Who's right about The New Yorker's Steve Bannon mess?

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What's this all about?

The New Yorker announced that it had invited white supremacist and former Trump White House adviser Steve Bannon to appear at its upcoming (Oct. 5-7) New Yorker Festival. And then some people who were also participating in the event—slated to do interviews (or "conversations") on stage—started noticing and objecting. Key among them: Director Judd Apatow ("The 40-Year-Old Virgin," "Knocked Up," "Funny People," "This Is 40," "Trainwreck"), who on Monday tweeted:

Losing Apatow would obviously be a blow. How did The New Yorker react?

In-house they probably started freaking out—because Apatow's tweet unleashed the floodgates and other New Yorker Festival participants started pulling out, causing the event to basically collapse. Comedian John Mulaney was next:

And then actor-comedian Jim Carrey:

And then actor-comedian Patton Oswalt:

And then director-comedian Bo Burnham (whose "Eighth Grade," side note, is one of the best films of the year):

And then?

And then, 19 minutes after Burnham's tweet, The New Yorker issued a statement from its editor:

By the way, some news outlets have reported that Jimmy Fallon's exit from The New Yorker Festival also factored into Remnick's reversal. But Fallon actually tweeted "I'm out" a few minutes after Remnick's statement was released on Twitter:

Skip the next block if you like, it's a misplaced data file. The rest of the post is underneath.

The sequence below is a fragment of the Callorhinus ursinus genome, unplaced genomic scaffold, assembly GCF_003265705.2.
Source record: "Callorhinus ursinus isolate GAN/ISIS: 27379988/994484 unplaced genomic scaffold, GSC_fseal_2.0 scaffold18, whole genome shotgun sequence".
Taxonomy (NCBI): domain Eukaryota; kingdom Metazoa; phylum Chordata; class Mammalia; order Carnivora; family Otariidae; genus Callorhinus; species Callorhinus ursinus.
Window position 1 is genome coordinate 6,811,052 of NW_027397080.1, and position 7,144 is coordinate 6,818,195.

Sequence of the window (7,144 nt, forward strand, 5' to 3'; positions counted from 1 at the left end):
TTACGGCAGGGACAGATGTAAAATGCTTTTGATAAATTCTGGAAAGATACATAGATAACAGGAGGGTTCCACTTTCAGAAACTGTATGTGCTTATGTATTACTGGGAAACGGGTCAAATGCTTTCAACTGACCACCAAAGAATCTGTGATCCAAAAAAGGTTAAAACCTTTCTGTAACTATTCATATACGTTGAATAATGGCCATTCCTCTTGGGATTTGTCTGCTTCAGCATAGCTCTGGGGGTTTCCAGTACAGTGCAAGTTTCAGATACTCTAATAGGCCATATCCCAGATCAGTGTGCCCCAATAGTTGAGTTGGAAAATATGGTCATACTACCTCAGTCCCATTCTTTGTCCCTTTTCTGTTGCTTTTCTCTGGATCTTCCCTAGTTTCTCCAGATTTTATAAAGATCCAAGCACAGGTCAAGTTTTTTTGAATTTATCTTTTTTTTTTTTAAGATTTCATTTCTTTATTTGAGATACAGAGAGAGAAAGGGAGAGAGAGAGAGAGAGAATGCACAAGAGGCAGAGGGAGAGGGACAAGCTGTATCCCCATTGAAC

Got it. Anyway, controversy over?

Not quite. As of this writing, we haven't seen any "I'm back in" tweets—and people are still pissed Bannon was invited in the first place. Also, City University of New York Graduate School of Journalism Professor Jeff Jarvis and others noticed something jarring in the last paragraph of Remnick's statement:

Remnick had written that "we pay an honorarium" and "for travel and lodging" for The New Yorker Festival participants—as opposed to interview subjects for the magazine or its radio program—and closed his statement by saying that "if the opportunity presents itself I'll interview him [Bannon] in a more traditionally journalistic setting, as we first discussed, and not on stage."

Oh dear. What are the chances that Bannon will now tell Remnick, "Sure, I'll talk to you for free."

Slim to none. Bannon gave this statement to The New York Times:

The reason for my acceptance was simple: I would be facing one of the most fearless journalists of his generation. In what I would call a defining moment, David Remnick showed he was gutless when confronted by the howling online mob.

Any backlash to the backlash from anyone other than Bannon?

A bit—most notably from The New Yorker writer Malcolm Gladwell, who last night tweeted:

UPDATE: Gladwell elaborated on his point with another tweet this morning:

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